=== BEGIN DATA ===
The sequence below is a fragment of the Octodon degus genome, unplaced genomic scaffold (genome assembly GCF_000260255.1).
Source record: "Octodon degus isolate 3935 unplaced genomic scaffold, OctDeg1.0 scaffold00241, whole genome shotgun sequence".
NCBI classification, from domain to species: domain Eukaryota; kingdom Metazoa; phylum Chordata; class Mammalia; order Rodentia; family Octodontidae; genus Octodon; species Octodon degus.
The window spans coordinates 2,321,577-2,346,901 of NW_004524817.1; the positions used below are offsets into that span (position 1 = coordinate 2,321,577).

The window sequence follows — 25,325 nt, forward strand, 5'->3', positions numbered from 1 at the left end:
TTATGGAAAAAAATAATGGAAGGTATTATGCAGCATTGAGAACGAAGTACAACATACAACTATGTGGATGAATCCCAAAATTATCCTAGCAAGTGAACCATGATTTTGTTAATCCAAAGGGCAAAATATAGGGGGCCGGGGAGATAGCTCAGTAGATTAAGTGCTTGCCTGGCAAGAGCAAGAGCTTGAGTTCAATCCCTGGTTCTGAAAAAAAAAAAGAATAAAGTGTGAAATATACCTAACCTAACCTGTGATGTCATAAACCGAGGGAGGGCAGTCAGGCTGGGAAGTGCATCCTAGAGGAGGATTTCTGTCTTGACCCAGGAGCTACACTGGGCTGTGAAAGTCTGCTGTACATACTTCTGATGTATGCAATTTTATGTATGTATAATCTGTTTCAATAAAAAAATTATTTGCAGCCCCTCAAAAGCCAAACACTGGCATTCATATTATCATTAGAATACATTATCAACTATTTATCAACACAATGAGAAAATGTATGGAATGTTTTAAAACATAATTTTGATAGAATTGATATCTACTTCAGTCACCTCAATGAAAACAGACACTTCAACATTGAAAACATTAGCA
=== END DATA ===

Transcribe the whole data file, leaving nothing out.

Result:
The sequence below is a fragment of the Octodon degus genome, unplaced genomic scaffold (genome assembly GCF_000260255.1).
Source record: "Octodon degus isolate 3935 unplaced genomic scaffold, OctDeg1.0 scaffold00241, whole genome shotgun sequence".
NCBI classification, from domain to species: domain Eukaryota; kingdom Metazoa; phylum Chordata; class Mammalia; order Rodentia; family Octodontidae; genus Octodon; species Octodon degus.
The window spans coordinates 2,321,577-2,346,901 of NW_004524817.1; the positions used below are offsets into that span (position 1 = coordinate 2,321,577).

The window sequence follows — 25,325 nt, forward strand, 5'->3', positions numbered from 1 at the left end:
TTATGGAAAAAAATAATGGAAGGTATTATGCAGCATTGAGAACGAAGTACAACATACAACTATGTGGATGAATCCCAAAATTATCCTAGCAAGTGAACCATGATTTTGTTAATCCAAAGGGCAAAATATAGGGGGCCGGGGAGATAGCTCAGTAGATTAAGTGCTTGCCTGGCAAGAGCAAGAGCTTGAGTTCAATCCCTGGTTCTGAAAAAAAAAAAGAATAAAGTGTGAAATATACCTAACCTAACCTGTGATGTCATAAACCGAGGGAGGGCAGTCAGGCTGGGAAGTGCATCCTAGAGGAGGATTTCTGTCTTGACCCAGGAGCTACACTGGGCTGTGAAAGTCTGCTGTACATACTTCTGATGTATGCAATTTTATGTATGTATAATCTGTTTCAATAAAAAAATTATTTGCAGCCCCTCAAAAGCCAAACACTGGCATTCATATTATCATTAGAATACATTATCAACTATTTATCAACACAATGAGAAAATGTATGGAATGTTTTAAAACATAATTTTGATAGAATTGATATCTACTTCAGTCACCTCAATGAAAACAGACACTTCAACATTGAAAACATTAGCA